The Cornell Stacker

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If you're heading to Cornell, you can't miss the pride of the city; it can be seen for miles. But, it's a sight that can be confusing since most people don't know what it is.

Yet, it's not all that surprising that the Cornell Stacker is misunderstood; it could quite possibly be the only one left standing... in the world!

From a distance and even up close, there's no doubt it looks like a crane. But, ask anyone in town and they'll kindly set you straight.

"People will always come to town and to the Visitor's Center here and ask 'what's that thing?'"

That thing is the Cornell Stacker. It's such a point of pride in the city that even if you miss the 178 foot tall mass of metal, you'll likely see signs of it all over town.

"In 2012, it's going to be 100 years old and it's still standing, so it's a big piece of pride for the city of Cornell," says Judy Talbot of the 'Save the Stacker' group. "It's on our signs, our T-shirts; it's everywhere you look. We consider this 'Stacker City.' if you go downtown, there's Stacker Cafe. It's on everything!"

Talbot is perhaps one of the proudest members of a group dedicated to saving the stacker and its long, detailed history.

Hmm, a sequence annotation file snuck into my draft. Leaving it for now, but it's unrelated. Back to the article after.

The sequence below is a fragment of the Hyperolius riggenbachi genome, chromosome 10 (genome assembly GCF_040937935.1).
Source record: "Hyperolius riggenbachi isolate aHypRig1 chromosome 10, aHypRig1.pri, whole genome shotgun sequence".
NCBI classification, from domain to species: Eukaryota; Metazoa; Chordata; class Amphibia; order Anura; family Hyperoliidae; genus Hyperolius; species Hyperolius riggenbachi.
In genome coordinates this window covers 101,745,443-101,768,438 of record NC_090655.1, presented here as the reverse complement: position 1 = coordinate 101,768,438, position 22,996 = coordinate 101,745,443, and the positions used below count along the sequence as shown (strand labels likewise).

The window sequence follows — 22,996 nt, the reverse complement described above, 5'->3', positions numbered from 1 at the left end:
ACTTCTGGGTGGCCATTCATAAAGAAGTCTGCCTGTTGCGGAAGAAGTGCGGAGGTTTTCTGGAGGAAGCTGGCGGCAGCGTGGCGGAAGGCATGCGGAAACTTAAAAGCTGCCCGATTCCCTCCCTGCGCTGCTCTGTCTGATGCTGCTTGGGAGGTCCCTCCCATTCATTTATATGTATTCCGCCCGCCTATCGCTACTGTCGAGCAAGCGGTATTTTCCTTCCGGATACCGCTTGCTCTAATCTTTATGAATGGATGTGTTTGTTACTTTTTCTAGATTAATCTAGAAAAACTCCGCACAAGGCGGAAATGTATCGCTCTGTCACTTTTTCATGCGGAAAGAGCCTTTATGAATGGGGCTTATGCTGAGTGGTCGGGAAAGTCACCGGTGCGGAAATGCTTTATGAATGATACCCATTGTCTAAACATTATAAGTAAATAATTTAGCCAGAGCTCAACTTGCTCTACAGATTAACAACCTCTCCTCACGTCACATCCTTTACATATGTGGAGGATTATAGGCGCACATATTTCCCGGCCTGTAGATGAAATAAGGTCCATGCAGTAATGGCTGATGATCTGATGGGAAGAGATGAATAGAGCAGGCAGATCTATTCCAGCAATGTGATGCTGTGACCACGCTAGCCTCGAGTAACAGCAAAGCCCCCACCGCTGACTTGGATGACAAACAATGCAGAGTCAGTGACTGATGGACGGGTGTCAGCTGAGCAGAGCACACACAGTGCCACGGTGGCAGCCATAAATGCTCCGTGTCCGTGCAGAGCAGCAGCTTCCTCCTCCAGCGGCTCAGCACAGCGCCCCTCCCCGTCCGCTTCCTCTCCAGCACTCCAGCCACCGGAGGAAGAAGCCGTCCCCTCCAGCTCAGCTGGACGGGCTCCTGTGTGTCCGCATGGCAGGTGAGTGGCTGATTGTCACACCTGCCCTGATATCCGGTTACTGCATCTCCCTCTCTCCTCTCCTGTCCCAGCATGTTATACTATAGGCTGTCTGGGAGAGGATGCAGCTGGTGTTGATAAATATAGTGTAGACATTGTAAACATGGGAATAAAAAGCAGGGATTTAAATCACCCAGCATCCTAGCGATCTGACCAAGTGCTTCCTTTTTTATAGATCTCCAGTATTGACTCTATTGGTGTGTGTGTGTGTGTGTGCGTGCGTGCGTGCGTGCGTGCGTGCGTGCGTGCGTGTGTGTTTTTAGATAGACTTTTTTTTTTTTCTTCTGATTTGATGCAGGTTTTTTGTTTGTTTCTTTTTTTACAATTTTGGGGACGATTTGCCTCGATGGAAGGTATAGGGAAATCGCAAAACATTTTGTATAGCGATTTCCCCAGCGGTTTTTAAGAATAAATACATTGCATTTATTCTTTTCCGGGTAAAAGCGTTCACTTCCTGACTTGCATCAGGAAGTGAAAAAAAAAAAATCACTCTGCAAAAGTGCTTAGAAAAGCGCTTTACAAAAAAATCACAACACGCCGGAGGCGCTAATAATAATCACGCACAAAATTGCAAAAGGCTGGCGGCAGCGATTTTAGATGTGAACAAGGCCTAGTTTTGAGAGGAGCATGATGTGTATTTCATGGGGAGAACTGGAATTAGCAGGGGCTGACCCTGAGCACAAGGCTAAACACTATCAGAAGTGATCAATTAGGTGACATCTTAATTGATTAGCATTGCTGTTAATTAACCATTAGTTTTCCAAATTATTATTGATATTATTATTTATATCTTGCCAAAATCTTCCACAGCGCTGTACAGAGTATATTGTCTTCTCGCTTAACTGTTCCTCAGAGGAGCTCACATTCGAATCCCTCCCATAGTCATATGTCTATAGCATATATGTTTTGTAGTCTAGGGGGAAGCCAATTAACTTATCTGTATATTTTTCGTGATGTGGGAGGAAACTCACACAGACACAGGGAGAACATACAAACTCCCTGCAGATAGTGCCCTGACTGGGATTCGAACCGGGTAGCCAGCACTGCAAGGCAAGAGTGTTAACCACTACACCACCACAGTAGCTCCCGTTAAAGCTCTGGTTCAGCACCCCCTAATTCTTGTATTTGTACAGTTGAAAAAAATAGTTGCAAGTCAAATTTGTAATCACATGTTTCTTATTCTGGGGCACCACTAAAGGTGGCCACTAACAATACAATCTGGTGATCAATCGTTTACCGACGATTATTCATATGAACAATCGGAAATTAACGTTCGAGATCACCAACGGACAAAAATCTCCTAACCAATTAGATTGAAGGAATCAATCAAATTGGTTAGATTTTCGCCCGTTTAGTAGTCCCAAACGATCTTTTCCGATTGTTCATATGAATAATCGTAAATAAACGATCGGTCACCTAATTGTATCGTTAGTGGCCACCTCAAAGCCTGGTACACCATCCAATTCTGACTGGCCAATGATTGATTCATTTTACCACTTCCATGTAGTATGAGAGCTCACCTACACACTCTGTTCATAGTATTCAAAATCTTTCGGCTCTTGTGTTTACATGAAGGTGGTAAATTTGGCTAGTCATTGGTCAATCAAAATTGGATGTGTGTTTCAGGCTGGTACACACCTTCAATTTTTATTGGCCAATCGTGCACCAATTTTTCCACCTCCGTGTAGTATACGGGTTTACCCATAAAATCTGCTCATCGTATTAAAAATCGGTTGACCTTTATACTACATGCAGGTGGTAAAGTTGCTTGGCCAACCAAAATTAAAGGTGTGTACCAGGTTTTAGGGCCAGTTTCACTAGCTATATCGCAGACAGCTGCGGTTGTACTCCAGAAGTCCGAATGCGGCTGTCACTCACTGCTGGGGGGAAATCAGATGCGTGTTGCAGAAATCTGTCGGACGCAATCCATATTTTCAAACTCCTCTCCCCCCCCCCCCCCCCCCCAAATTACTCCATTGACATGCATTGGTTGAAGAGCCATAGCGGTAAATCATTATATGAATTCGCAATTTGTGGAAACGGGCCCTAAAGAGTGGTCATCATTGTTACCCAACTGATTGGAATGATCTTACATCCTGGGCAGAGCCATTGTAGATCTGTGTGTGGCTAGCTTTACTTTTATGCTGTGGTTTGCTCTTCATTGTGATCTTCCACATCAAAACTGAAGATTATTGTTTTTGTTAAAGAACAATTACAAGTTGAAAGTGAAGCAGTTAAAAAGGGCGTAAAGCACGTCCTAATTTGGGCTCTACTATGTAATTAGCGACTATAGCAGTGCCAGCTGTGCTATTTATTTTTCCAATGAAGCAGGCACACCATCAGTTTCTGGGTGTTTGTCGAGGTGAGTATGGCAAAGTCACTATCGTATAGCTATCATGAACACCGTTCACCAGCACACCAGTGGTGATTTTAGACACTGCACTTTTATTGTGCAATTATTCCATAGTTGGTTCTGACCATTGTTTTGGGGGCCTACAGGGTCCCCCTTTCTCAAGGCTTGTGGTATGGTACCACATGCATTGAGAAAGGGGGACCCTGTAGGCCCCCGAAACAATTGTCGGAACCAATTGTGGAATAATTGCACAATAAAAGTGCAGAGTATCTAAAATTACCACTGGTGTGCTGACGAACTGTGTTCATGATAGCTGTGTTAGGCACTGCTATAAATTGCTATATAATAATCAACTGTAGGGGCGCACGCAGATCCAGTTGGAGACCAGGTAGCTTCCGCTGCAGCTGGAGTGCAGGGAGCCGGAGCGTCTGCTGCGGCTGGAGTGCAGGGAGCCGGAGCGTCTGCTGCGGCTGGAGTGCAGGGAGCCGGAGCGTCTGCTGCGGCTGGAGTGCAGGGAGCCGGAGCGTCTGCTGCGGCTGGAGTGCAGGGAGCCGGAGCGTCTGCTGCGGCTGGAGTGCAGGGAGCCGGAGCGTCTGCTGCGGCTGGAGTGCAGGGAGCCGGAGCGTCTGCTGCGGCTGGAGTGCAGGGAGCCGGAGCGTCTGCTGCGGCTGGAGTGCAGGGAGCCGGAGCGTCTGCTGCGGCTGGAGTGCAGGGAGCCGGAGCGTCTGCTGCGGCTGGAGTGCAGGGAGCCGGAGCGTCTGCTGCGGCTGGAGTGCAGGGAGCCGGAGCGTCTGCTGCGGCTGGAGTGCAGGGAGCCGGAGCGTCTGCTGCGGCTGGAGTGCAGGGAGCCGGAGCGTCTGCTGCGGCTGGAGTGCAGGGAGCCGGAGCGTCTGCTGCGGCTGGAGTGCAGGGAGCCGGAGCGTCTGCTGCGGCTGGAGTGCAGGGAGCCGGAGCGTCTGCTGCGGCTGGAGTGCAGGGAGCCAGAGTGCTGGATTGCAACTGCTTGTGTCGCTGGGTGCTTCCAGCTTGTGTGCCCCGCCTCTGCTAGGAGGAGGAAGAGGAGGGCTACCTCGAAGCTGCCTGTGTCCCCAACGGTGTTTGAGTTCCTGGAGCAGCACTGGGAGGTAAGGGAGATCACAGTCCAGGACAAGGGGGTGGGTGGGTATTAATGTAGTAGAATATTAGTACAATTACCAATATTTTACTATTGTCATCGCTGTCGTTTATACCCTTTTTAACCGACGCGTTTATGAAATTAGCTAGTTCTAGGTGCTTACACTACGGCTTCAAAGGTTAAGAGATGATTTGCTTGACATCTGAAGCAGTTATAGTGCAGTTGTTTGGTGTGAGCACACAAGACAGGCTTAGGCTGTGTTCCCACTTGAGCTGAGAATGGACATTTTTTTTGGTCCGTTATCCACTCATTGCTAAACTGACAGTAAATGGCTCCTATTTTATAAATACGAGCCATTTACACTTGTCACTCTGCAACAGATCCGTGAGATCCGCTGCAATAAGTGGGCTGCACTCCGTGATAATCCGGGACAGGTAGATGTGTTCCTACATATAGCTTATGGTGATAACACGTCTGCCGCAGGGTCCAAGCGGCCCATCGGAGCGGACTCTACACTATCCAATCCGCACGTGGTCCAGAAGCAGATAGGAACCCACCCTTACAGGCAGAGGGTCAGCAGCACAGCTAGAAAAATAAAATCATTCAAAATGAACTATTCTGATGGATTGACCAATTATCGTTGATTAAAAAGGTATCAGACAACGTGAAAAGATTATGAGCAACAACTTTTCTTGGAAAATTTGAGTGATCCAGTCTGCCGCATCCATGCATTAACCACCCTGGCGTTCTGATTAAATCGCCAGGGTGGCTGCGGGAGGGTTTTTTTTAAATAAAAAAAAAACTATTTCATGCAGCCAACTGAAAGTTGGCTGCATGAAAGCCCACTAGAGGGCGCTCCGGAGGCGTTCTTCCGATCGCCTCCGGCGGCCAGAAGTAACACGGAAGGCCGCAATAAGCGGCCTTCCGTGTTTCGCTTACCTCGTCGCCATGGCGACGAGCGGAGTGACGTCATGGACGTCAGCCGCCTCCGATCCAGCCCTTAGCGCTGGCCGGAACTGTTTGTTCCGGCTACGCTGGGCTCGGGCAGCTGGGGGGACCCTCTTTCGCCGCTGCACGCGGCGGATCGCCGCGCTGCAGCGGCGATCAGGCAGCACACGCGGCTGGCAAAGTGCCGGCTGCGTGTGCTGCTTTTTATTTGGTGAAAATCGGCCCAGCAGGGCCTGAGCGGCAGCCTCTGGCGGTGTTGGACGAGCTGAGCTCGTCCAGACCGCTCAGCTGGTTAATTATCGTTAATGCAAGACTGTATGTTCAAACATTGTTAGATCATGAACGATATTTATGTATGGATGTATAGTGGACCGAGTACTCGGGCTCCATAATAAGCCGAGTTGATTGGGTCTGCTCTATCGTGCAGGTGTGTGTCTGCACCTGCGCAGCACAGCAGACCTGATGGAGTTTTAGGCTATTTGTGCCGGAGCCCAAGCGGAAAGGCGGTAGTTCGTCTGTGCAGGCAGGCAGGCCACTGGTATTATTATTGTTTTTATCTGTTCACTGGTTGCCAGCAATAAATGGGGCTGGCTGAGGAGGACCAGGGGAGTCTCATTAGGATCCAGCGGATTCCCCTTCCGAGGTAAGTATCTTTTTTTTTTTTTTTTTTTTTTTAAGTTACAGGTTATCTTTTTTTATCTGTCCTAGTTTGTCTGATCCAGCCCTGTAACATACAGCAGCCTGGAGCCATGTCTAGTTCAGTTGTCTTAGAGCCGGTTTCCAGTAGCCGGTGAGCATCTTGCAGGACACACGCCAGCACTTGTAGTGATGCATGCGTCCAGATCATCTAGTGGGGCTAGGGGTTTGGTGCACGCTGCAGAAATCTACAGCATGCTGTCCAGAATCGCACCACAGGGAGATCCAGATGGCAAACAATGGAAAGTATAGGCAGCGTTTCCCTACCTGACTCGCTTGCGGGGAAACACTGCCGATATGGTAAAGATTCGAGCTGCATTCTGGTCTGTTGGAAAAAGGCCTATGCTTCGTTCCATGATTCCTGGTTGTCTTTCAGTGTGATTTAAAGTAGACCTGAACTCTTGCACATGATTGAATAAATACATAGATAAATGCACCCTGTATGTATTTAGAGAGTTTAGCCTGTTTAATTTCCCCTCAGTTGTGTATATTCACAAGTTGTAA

"It was brought here in 1911 and erected at this sight here in Cornell in 1912," Talbot says. "The logs would come in either on the river or by railroad cars. They would come in 81 inch sections and there was a sawmill under the stacker. From there, the wood would be conveyed to the top of the stacker. Then from there, they would drop into piles. They'd be conveyed over to the paper mill where they would be cut down and turned into the paper products."

Talbot says the stacker's main job was to save time in a time where not a lot of people were willing to work in the business of manufacturing wood. But, for years and years in Cornell, the ones who did work worked hard.

"If you talk to any man here over the age of 50, they've at one time worked on the stacker or for the paper mill. Winter, spring, summer, 30 below zero, ice, heat of summer, they'd still have to walk to the top to make sure things were working properly," she says.

In 1971, the stacker shut down when new technology made it obsolete. In 1989, the buildings below it caught fire and were quickly destroyed. But, the stacker still stands today and if Talbot has her way it will remain in Cornell for years to come.

"This pulpwood stacker is the only one left in North America that is still standing. I've done research and it's the only one I've found in the world. It can be seen for miles and miles. It's a piece of history. It's a landmark. It's our legacy."

Talbot and the Save the Stacker group are working on raising $350,000 to sandblast and resurface the rusty stacker. If you'd like to help there's a fund set up called "Save the Stacker" at the Northwestern Bank in Cornell. That address is:

Northwestern Bank
201 Main St
Cornell, WI 54732-8393

The group also is raffling off crafts made by local artists. You can call Judy Talbot for details at (715) 239-6056 or stop by the Visitors Center just feet away from the stacker to buy a ticket. The center is open daily through October from 10 a.m. to 4 p.m. The winners will be announced at the Cornell Craft Fair on October 25.

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